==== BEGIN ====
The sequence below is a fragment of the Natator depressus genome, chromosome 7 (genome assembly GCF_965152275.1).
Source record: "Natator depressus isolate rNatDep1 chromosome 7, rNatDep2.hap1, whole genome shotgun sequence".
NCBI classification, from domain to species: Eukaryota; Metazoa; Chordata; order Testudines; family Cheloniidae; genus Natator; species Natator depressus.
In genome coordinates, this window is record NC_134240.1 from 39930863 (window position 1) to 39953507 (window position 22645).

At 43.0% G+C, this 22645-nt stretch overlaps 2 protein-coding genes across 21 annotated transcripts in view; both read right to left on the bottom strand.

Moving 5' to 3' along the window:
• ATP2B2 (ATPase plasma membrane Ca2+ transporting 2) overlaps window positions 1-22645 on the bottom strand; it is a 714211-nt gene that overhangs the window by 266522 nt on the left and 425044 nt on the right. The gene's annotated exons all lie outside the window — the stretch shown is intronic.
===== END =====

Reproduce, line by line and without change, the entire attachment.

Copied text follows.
The sequence below is a fragment of the Natator depressus genome, chromosome 7 (genome assembly GCF_965152275.1).
Source record: "Natator depressus isolate rNatDep1 chromosome 7, rNatDep2.hap1, whole genome shotgun sequence".
NCBI classification, from domain to species: Eukaryota; Metazoa; Chordata; order Testudines; family Cheloniidae; genus Natator; species Natator depressus.
In genome coordinates, this window is record NC_134240.1 from 39930863 (window position 1) to 39953507 (window position 22645).

At 43.0% G+C, this 22645-nt stretch overlaps 2 protein-coding genes across 21 annotated transcripts in view; both read right to left on the bottom strand.

Moving 5' to 3' along the window:
• ATP2B2 (ATPase plasma membrane Ca2+ transporting 2) overlaps window positions 1-22645 on the bottom strand; it is a 714211-nt gene that overhangs the window by 266522 nt on the left and 425044 nt on the right. The gene's annotated exons all lie outside the window — the stretch shown is intronic.